The objective was to keep the government from influencing the practice of our faith. That's been twisted and manipulated and used to silence and bully and intimidate Christ followers for too long. You need to know your heritage so you can defend it. I don't want you to be angry or violent or aggressive, but I would suggest that being passive and yielding the field time after time after time has not worked so wonderfully, amen? We have the most remarkable educational systems, the most remarkable healthcare systems, we have more access to medicines and pharmaceuticals than any people on the planet, and yet we struggle to be grateful. We have amazing transportation, it's not perfect, but it's better than almost any place you can visit. We have food and clothing. We are uniquely blessed.
I had an interview this week with a man from the Congo. He was given the opportunity to come to the States, and he's achieved a great deal of education and a great deal of success, but he said, "I have such a heart for the people in my nation". He said, "If the children could just have shoes". He's worked tirelessly to transport thousands, tens of thousands of pairs of shoes to the children of Congo, because just a pair of shoes is beyond their imagination. Talked to a man this week that was from Russia. He came to the States just a few years ago, and he said, "Pastor, please tell the people the truth. The freedoms in this nation are amazing, and they don't exist very many places". Folks, it's hard to understand how blessed we are, and then for those freedoms and blessings and opportunities to persist, they will require us to care enough about them to stand up for them. Tragically, the churches posture in recent decades has been one of yielding. We thought that expressions, in expressions of tolerance, we would gain the support of a much broader audience.
Now, I don't think that tolerance is a bad thing, but the definition has been moved. Tolerance used to mean that you can have an idea and I can have an idea and even though we could disagree we would respect one another's ideas. They've changed the definition now. Tolerance means that you have to accept whatever the prevailing conventional wisdom of the day is, and if you don't, you're narrow minded and bigoted or something. And the ugly labels begin to flow. Well, that attitude of tolerance has not served us well. Someone said they were offended at the way we prayed in a public place, so we stopped praying. I look back on those decisions, and I don't think they were informed by courage nor faith. We were a nation with a Christian heritage, that's not a surprise, it's been a part of this nation since we began.
If you're offended that we pray in public, we won't force you to participate in the prayer, but we're not going to forfeit our privilege of praying. But having yielded the field for so long, it won't be an idea that is easily established again. It's going to take some courage and determination and some persistence on all of our parts for our children to know the freedoms and liberties that we have. That's not just my imagination, I did just a little bit of work this week on our own community. I've grown up here, we came here when I was a boy, but this community is my home, and the Christian faith has been an unmistakable part of this area for quite literally hundreds of years. And it made me smile as I read it, it's, you know, this area is growing mostly with people from California.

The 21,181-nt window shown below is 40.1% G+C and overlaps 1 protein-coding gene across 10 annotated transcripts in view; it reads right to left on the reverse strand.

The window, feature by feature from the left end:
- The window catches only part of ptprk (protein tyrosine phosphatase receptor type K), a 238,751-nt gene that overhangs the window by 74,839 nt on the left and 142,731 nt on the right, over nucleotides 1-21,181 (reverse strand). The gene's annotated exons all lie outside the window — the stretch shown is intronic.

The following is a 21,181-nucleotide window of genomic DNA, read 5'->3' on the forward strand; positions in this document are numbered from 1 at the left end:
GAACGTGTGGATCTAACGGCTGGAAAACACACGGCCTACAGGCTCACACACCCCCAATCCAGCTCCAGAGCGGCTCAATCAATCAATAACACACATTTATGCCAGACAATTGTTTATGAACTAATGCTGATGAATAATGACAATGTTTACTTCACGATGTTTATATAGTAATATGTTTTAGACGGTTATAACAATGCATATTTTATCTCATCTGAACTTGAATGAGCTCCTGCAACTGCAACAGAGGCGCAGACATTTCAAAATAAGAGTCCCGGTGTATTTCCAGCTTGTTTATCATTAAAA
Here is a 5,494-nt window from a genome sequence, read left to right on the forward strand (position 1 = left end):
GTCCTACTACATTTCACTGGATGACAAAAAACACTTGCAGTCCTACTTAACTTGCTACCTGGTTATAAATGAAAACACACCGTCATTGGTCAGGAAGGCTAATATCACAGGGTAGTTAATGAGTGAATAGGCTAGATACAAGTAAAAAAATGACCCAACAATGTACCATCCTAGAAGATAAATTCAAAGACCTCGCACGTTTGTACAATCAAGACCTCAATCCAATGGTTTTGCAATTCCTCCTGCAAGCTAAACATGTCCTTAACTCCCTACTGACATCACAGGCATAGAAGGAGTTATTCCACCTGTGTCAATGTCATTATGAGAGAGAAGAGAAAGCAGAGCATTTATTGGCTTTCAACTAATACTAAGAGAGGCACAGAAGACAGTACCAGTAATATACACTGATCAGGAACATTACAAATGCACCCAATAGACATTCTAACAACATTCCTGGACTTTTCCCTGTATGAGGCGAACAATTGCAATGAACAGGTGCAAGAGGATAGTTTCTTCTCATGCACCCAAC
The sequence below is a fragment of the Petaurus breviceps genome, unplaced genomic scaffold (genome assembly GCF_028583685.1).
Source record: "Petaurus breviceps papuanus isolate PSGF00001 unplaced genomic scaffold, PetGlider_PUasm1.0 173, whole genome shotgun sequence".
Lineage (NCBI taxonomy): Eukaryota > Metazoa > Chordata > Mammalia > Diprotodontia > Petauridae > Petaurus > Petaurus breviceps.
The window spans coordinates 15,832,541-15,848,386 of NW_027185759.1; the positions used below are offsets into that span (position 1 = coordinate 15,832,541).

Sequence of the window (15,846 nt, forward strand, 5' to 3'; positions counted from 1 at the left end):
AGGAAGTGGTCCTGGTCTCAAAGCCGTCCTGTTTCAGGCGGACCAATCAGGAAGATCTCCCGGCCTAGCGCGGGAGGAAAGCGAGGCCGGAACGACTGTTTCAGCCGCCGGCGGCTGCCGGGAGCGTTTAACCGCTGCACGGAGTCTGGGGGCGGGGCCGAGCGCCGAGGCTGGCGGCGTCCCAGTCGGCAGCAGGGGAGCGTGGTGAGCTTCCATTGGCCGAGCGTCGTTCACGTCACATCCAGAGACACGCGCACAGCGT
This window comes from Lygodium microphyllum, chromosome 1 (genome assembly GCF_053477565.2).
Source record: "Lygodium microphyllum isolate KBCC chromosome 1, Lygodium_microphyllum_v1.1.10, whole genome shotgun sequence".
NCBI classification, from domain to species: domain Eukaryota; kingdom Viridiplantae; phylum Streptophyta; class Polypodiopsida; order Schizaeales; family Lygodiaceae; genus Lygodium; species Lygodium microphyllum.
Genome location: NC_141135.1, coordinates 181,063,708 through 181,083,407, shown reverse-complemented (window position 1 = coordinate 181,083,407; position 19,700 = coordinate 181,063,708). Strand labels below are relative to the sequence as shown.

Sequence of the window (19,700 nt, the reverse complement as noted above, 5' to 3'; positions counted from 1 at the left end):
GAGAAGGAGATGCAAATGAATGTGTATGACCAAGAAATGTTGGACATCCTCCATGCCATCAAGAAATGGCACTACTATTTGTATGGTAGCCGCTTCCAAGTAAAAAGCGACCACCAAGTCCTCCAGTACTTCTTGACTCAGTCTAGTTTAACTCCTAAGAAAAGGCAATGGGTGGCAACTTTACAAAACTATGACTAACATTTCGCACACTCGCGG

Not uniquely, but it's growing. But a listing of the churches in our community really captured my attention. First Baptist Church has a long and prosperous history in our community. It was founded in 1843, 1843. The Allen Chapel, AME Church, it's an historic African Methodist Episcopal Church in our community, it was built in 1889, it's amazing to me. Barfield Baptist Church, not very far down the road from where we are this morning, celebrated recently 122 years of ministry. First United Methodist Church in our community celebrated 200 years of ministry to this community. Beasley Primitive Baptist Church, it's historic, it was built in 1913. First Presbyterians, another historic church in our community, the congregation was founded April 10 1812. The original building was used as a hospital by both sides of the Civil War. It was destroyed, but it was replaced by a new building completed in 1867. That's new construction. Bradley's Creek Baptist Church has been a positive spiritual force in this county in Lascassas and Milton communities for 200 years. Providence Primitive Baptist Church was built in 1867, and the list goes on. I found a photograph of a baptismal service taking place, and the photograph was labeled baptism in Stones River by Salem Highway, 1948.
So, they've been baptized in folks in this particular neighborhood for a while, and that's just our community. It was a rural community, but in all of the surrounding little gatherings of people, where there was a place where people gathered, you would find places of worship, and typically more than one. So, when we say we're a nation with a Christian heritage or a Christian history, we're not saying everybody that was here was Christian or that everybody here served the Lord perfectly, but it's an unmistakable part of our story that our heritage is defined by the Christian faith, and it's offensive and wrong to say otherwise. The question is, what will we become? What will we become?